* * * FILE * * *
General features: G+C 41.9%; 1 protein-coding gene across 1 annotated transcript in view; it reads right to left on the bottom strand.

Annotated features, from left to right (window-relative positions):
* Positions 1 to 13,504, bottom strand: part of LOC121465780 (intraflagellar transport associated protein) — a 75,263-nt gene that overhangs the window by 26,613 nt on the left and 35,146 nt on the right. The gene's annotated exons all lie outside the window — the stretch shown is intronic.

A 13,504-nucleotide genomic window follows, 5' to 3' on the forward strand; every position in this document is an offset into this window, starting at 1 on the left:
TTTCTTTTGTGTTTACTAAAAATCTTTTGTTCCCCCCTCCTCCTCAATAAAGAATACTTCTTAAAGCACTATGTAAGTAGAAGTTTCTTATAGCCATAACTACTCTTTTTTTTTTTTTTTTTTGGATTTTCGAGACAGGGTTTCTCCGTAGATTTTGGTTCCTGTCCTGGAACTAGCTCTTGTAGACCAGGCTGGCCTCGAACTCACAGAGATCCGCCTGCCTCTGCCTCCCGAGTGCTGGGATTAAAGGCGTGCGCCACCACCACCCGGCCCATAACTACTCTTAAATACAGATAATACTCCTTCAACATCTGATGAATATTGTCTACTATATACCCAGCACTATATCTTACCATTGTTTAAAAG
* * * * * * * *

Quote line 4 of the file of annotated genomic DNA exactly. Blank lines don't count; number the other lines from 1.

A 13,504-nucleotide genomic window follows, 5' to 3' on the forward strand; every position in this document is an offset into this window, starting at 1 on the left: